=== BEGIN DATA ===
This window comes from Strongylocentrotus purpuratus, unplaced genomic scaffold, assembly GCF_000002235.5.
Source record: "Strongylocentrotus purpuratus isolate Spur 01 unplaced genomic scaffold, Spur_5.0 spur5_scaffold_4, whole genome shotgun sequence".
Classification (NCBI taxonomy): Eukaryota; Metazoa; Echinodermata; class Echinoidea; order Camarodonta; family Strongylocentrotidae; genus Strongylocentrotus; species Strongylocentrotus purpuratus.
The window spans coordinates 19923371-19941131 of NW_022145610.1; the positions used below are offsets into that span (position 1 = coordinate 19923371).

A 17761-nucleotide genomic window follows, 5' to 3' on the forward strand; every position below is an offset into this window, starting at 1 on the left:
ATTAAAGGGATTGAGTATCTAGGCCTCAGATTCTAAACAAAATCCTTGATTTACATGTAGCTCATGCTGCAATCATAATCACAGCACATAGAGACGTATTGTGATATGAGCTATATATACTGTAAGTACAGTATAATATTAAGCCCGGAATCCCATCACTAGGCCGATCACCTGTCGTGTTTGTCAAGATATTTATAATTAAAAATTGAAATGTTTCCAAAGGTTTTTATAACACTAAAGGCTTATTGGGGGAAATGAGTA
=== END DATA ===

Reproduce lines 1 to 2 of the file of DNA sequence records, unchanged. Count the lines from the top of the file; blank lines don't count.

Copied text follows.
This window comes from Strongylocentrotus purpuratus, unplaced genomic scaffold, assembly GCF_000002235.5.
Source record: "Strongylocentrotus purpuratus isolate Spur 01 unplaced genomic scaffold, Spur_5.0 spur5_scaffold_4, whole genome shotgun sequence".